New Works


Cuppatea with Helen Dale Samson

When Specsavers approached Martumili Artists to be part of their Limited-Edition Frames Campaign, we immediately suggested artist Helen Dale Samson, knowing how much she loves sunglasses and fashion, and sure her vibrant works would look sensational printed on frames.

Now in its 8th year, the annual Limited-Edition Frames Campaign by Specsavers aims to promote the work of Aboriginal or Torres Strait Islander artists while raising funds for The Fred Hollows Foundation. With First Nations people three times more likely to go blind from treatable causes than other Australians, and Helen Dale herself having suffered partial blindness due to a cataract in one eye, our involvement with this initiative has been especially meaningful.

For every pair of limited-edition frames featuring Dale’s artwork sold, $25 will support The Fred Hollows Foundation’s work in Australia. This includes sight restoration, improving access to eye health care and empowering a team of Aboriginal and Torres Strait Islander individuals to provide culturally appropriate care. The best part about being involved with the project? With the help of The Foundation’s program partner, Lions Outback Vision, Helen was able to receive sight-restoring cataract surgery. Before the operation, Dale had vision only in one eye. Post surgery, Dale jubilantly exclaimed “Now I can see everything, all the colours. Good one!”

Dale’s work, ‘Puntawarri’, was chosen for printing on three frame styles as part of the campaign. Puntawarri holds significant cultural importance and is situated on the middle stretches of the Canning Stock Route and east of the Jigalong Mission (now Jigalong Aboriginal community) in Western Australia. The site forms part of Dale’s ngurra (home Country, camp), and as a young woman she spent much time with her extended family camping and hunting in the area. Dale has portrayed the region with her trademark style, a fusion of exquisite patterns and textured motifs offering multiple perspectives of Martu Country. Notably showcased in the frame prints are the rich flora of Martu Country, including walyji (Acacia tree) and nyalka (native tree with yellow flowers), where jurtipirri (stingless bee sugar bags) are harvested.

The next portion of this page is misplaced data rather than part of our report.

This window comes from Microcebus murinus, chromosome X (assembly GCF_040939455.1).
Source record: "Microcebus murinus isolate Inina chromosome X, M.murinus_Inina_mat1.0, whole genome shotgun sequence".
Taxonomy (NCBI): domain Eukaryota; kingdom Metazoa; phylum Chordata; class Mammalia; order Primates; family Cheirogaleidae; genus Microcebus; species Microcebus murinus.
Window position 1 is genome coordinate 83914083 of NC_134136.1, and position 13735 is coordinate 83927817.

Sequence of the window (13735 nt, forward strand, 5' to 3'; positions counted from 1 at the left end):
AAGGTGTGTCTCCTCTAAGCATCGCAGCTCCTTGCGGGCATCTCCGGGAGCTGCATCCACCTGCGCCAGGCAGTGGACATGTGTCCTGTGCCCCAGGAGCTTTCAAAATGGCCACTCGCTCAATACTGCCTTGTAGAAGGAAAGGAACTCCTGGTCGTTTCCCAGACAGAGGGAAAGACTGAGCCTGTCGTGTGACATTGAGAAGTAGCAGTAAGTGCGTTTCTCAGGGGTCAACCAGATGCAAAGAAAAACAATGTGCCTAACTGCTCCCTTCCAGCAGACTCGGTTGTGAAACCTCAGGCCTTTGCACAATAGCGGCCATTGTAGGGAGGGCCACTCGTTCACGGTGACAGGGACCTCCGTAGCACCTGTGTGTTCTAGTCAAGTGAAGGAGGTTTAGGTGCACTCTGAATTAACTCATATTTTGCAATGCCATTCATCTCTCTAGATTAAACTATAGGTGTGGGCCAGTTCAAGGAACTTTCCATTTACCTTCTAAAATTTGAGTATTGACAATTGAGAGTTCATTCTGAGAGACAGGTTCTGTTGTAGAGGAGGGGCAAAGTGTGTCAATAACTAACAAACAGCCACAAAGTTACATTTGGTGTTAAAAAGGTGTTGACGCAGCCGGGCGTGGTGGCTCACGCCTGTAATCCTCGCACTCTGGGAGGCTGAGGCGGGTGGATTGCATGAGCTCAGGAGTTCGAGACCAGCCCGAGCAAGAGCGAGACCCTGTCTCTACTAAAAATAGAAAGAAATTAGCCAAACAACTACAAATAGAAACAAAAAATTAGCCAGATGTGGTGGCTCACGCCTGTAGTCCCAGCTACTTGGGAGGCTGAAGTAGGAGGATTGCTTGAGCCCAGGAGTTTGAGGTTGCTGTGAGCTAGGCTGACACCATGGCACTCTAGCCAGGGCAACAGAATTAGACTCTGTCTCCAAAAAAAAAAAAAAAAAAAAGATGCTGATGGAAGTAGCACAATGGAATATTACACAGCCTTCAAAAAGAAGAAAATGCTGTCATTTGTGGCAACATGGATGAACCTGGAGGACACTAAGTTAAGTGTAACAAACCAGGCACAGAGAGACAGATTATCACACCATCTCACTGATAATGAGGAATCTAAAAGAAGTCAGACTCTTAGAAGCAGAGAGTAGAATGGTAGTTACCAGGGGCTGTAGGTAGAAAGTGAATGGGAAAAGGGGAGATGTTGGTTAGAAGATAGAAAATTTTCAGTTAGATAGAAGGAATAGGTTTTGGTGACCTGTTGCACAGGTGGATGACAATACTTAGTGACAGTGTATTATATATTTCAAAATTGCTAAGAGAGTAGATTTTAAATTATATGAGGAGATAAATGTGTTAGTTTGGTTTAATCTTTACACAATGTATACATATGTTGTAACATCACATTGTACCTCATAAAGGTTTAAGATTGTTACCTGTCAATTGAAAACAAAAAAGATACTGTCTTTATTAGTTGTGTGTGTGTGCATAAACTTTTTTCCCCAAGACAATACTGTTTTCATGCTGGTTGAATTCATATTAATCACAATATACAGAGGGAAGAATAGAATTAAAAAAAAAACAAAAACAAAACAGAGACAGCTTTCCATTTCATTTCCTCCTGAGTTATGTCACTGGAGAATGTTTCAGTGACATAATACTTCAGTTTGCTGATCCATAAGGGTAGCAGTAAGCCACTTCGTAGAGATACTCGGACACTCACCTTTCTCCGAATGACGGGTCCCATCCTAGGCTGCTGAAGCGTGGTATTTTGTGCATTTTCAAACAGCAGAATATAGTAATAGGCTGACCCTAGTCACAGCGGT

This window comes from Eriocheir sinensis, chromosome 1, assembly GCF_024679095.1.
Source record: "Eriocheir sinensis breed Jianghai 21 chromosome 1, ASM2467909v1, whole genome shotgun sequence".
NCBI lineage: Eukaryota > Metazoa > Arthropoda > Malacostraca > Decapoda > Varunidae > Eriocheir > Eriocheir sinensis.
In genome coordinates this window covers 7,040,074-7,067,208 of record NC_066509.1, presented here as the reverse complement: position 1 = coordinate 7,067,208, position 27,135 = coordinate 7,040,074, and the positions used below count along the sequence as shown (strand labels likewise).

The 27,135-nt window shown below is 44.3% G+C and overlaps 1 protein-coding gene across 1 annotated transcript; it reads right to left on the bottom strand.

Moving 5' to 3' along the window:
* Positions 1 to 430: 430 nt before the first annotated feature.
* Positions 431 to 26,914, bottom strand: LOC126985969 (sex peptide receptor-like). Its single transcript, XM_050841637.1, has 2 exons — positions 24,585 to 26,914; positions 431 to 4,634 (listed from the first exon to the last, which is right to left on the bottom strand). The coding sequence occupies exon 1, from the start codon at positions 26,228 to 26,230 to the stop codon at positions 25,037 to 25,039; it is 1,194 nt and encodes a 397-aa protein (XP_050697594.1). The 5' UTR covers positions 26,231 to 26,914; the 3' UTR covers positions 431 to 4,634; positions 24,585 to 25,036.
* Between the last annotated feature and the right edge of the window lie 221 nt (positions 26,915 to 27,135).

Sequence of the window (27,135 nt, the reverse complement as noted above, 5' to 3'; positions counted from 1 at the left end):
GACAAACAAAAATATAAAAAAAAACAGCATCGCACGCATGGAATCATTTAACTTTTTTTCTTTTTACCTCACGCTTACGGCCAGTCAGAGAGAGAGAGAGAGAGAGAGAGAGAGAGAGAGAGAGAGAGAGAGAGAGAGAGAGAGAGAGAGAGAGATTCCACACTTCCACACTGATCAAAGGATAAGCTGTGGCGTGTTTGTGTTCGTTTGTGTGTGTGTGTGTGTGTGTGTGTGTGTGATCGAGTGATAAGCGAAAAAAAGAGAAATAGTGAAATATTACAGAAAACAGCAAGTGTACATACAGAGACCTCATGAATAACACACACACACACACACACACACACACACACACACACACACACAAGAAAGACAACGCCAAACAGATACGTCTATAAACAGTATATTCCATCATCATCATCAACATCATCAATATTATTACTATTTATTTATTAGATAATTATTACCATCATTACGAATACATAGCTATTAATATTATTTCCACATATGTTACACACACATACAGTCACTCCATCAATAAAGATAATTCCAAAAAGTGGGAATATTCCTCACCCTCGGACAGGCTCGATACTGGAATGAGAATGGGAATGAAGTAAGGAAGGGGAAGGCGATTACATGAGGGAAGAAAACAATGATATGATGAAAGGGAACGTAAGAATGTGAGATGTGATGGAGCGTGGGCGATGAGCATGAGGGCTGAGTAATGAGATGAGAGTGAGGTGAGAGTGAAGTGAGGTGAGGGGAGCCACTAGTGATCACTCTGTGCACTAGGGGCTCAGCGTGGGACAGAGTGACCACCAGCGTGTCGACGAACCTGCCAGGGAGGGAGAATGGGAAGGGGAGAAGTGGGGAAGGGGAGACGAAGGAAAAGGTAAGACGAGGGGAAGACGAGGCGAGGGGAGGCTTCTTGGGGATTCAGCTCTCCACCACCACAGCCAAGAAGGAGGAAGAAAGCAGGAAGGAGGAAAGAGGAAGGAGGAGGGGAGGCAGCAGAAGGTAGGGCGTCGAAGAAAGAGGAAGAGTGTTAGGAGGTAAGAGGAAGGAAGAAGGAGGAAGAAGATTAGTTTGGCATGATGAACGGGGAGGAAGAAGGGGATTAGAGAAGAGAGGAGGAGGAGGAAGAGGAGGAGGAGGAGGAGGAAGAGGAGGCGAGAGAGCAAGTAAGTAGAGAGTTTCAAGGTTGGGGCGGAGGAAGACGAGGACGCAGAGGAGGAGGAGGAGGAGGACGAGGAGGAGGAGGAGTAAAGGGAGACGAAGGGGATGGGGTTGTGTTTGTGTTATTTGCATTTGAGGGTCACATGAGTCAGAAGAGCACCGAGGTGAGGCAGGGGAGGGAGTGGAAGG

Hi Dale, wanyjalpa (what’s happening?) What are you up to right now? 

I’m here in Parnpajinya (Newman), painting for the Christmas sale.

What do you think about your frames?

I was happy, good one, happy one! I’m using that glasses, yeah! It’s nice, isn’t it?

Can you tell us about the painting featured on the glasses in the collection?

This one’s about Puntawarri. The flowers and the hills, wildflowers, little sandhills. Claypans. Warla (lake/ large claypan) there, kalyu (water). That’s my ngurra (home Country, camp), I been there! We was pujman (traditional, desert dwelling) there, we was walking around there hunting. I was there with my whole family, big mob. White trees, and a waru (fire), fire burning, we go out with the boys and burn, working around there, working with KJ [ranger group, Kanyirninpa Jukurrpa] mob.

What was the film shoot like for your frames’ advert on SBS? [Watch it here!]

I took them out to Kalgan’s pool, and my granddaughter Chantelle came with me. I was a model- first time! [laughs]

What’s next? Are you working on any other product development ideas?

I’m making a skirt now, I want to wear my own skirt! We’ll get the paint here, I’ll keep working. We’re painting for the Christmas sale now too.

To date, Specsavers has donated more than $6 million towards the goal of closing the gap in Aboriginal and Torres Strait Islander eye health by supporting The Fred Hollow’s Foundation’s Indigenous Australia Program. You can contribute by grabbing a pair of Helen Dale Samson’s frames here!

Words by Ruth Leigh.

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Martumili Artists warns visitors that our website includes images and artworks of Artists who have passed away which may cause distress to some Indigenous people.

Martumili Artists acknowledges the Nyiyaparli and Martu people as the Traditional Owners of the land we live and work on. We also acknowledge the Traditional Owners throughout our country and our Elders; past, present and emerging.